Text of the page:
Ontario Teachers’ Pension Partners With PE Firm to Buy Computer Networking Company

flying moneyThe Ontario Teachers’ Pension Plan is no stranger to direct investing – the pension fund has an entire arm devoted to it, called Teachers’ Private Capital (TCP).

It was revealed Monday morning that TCP, along with a private equity firm, have agreed on terms to buy computer-networking company Riverbed Technology Inc.

Reported by Bloomberg:

Riverbed Technology Inc. (RVBD), under pressure from activist investor Elliott Management Corp., agreed to be acquired for about $3.6 billion by private-equity firm Thoma Bravo and pension investment group Teacher’s Private Capital.

Riverbed stockholders will receive $21 a share in cash, Riverbed said in a statement today. The agreement represents a 12 percent premium over Riverbed’s Dec. 12 closing price. The computer-networking company said in October it hired advisers to review strategic alternatives.

Elliott acquired a 10 percent stake in Riverbed last year and pushed the company to examine the business, saying it was “significantly undervalued.” It made an unsolicited bid in January and raised the offer to $21 a share the following month. Since then Elliott has been in a tug of war with Chief Executive Officer Jerry Kennelly about selling his company.

“We’re delighted with this outcome that gives shareholders immediate, premium value,” Jesse Cohn, Elliott’s activist portfolio manager, said in a statement today.

Riverbed jumped 9.4 percent to $20.50 at 9:31 a.m. New York time. The shares had gained 5 percent since Jan. 7, the last trading day before Elliott made its first bid, through yesterday.

Kennelly will remain with Riverbed in the same position, the company said today.

Earlier this year, Thoma Bravo was one of several buyout firms including Silver Lake Management LLC and KKR & Co. that informally expressed interest in San Francisco-based Riverbed with offers approaching $25 a share, said people with knowledge of the process at the time.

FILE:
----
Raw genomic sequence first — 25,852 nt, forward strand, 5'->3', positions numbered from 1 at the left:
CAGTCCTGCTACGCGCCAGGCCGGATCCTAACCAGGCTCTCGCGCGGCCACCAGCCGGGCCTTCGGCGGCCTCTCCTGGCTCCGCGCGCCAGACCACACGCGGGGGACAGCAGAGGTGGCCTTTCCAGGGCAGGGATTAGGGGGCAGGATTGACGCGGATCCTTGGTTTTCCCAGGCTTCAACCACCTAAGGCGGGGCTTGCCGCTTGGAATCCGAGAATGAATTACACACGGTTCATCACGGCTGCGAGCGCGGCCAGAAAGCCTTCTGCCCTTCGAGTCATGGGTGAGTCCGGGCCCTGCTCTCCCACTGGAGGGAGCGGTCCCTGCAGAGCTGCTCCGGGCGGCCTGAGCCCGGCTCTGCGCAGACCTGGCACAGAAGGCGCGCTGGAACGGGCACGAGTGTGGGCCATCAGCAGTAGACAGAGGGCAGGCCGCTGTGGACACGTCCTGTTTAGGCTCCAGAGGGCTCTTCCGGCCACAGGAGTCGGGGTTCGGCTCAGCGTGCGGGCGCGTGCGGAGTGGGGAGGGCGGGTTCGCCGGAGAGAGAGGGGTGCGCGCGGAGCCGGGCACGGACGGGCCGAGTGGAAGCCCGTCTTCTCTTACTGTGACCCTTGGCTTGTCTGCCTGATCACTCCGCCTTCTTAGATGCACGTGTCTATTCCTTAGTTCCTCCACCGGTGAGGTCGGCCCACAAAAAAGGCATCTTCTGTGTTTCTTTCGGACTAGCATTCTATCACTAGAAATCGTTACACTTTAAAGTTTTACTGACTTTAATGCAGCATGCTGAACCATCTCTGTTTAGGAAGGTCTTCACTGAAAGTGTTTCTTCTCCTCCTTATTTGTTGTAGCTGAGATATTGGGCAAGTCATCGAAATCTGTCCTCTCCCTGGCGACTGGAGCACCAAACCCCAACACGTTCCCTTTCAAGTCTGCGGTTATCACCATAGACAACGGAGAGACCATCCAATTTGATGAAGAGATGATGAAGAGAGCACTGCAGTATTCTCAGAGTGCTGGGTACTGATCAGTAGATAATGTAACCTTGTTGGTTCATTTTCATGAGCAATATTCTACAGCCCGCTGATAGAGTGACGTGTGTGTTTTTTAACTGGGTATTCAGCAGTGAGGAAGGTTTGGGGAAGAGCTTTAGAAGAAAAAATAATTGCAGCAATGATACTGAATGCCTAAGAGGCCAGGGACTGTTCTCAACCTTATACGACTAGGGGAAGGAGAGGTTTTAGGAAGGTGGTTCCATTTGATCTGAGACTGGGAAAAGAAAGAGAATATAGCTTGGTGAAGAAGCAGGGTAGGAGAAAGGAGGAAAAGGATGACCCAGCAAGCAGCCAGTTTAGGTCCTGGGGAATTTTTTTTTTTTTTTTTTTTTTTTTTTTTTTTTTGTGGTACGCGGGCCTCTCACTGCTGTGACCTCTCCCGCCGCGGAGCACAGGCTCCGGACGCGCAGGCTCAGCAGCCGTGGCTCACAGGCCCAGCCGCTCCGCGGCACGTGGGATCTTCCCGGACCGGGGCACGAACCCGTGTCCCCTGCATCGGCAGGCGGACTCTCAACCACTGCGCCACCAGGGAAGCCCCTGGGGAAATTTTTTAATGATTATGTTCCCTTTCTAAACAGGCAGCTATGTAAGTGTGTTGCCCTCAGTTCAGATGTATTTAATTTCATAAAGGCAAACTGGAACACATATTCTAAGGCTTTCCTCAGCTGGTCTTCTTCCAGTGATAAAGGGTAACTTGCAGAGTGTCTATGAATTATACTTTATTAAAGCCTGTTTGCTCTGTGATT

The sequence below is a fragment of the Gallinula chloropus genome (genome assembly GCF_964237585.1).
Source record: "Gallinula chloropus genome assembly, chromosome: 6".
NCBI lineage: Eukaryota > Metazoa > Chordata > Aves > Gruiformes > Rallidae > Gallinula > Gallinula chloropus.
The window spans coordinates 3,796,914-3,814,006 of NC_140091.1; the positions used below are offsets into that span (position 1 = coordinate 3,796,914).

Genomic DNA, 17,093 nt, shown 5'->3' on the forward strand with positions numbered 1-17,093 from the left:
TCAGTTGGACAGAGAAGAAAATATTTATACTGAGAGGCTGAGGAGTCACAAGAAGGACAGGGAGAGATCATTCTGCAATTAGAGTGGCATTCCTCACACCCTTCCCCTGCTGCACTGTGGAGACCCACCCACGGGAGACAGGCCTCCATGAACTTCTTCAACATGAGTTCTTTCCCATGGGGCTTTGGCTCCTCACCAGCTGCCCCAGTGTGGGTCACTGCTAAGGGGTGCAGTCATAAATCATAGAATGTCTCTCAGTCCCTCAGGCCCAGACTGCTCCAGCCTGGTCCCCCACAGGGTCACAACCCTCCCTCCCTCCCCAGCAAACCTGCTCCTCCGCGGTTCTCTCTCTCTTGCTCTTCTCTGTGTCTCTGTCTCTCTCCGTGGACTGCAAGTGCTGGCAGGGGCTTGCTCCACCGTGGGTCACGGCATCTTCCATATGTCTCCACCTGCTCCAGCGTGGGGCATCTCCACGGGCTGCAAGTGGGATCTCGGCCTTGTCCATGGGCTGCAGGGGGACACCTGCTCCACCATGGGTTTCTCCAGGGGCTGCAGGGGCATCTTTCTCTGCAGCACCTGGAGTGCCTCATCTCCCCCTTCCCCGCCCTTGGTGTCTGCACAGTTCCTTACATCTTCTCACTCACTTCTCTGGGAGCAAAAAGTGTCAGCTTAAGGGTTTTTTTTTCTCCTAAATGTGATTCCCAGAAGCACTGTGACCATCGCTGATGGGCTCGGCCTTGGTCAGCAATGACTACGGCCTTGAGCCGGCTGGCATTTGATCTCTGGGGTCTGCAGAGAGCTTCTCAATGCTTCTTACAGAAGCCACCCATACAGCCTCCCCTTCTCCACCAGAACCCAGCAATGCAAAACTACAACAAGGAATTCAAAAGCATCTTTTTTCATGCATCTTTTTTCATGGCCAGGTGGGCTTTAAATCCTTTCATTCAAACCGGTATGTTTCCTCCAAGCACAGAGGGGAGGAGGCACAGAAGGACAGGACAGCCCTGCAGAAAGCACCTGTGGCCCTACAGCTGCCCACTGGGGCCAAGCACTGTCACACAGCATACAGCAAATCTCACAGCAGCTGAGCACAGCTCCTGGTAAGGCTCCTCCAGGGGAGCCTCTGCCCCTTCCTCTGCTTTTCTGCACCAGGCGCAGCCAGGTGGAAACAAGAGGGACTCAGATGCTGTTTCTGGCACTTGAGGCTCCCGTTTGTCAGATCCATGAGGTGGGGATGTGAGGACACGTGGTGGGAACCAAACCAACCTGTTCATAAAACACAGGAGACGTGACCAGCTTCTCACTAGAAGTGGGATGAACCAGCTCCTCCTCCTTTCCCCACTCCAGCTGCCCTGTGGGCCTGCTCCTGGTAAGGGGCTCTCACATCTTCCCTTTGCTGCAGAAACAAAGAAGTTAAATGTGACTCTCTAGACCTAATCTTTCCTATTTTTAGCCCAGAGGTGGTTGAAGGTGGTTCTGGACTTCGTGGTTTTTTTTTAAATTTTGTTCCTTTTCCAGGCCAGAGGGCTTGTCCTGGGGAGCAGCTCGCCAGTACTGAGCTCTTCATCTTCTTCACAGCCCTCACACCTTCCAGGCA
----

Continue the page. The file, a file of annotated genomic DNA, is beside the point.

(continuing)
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Paul Singer: CalPERS’ Hedge Fund Exit Was “Off-Base”

Paul Singer

Paul Singer, a hedge fund manager, activist investor and billionaire, wrote in a recent letter to clients that CalPERS’ exit from hedge funds was “off-base”.

CalPERS said at the time that its decision to exit hedge funds was based on their “complexity, cost and the lack of ability to scale at CalPERS’ size”.

Singer responded to those criticisms, according to CNBC:

“We are certainly not in a position to be opining on the ‘asset class’ of hedge funds, or on any of the specific funds that were held or rejected by CalPERS, but we think the decision to abandon hedge funds altogether is off-base,” Singer wrote in a recent letter to clients of his $25.4 billion Elliott Management Corp.


On complexity, Singer wrote that it should be a positive.

“It is precisely complexity that provides the opportunity for certain managers to generate different patterns of returns than those available from securities, markets and styles that are accessible to anyone and everyone,” the letter said.

Singer also took issue with claims that drawbacks of hedge funds include opaqueness and high fees. From CNBC:

“We also never understood the discussions framed around full transparency. While nobody wants to invest in a black box, Elliott (and other funds) trade positions that could be harmed by public knowledge of their size, short-term direction or even their identity.”

Singer also slammed CalPERs for its complaint about the relative high cost of hedge funds.

“We at Elliott do not understand manager selection criteria based on the level of fees rather than on the result that investors could reasonably expect after fees and expenses are taken into account,” he wrote.

The broader point Singer makes is on the enduring value of hedge funds to diversify a portfolio.

“Current bond prices seem to create a modest performance comparator for some well-managed hedge funds. Moreover, stocks are priced to be consistent with bond prices, and we have a hard time envisioning double-digit annual stock index gains in the next few years,” the letter said.

“Many hedge funds may have as much trouble in the next few years as institutional investors, but investors should be looking for the prospective survivors of the next rounds of real market turmoil.”

Hedge funds have returned 2.92 percent this year, according to Preqin. Singer’s hedge fund, Elliott Associates LP, has 13.9 percent annually since 1977.


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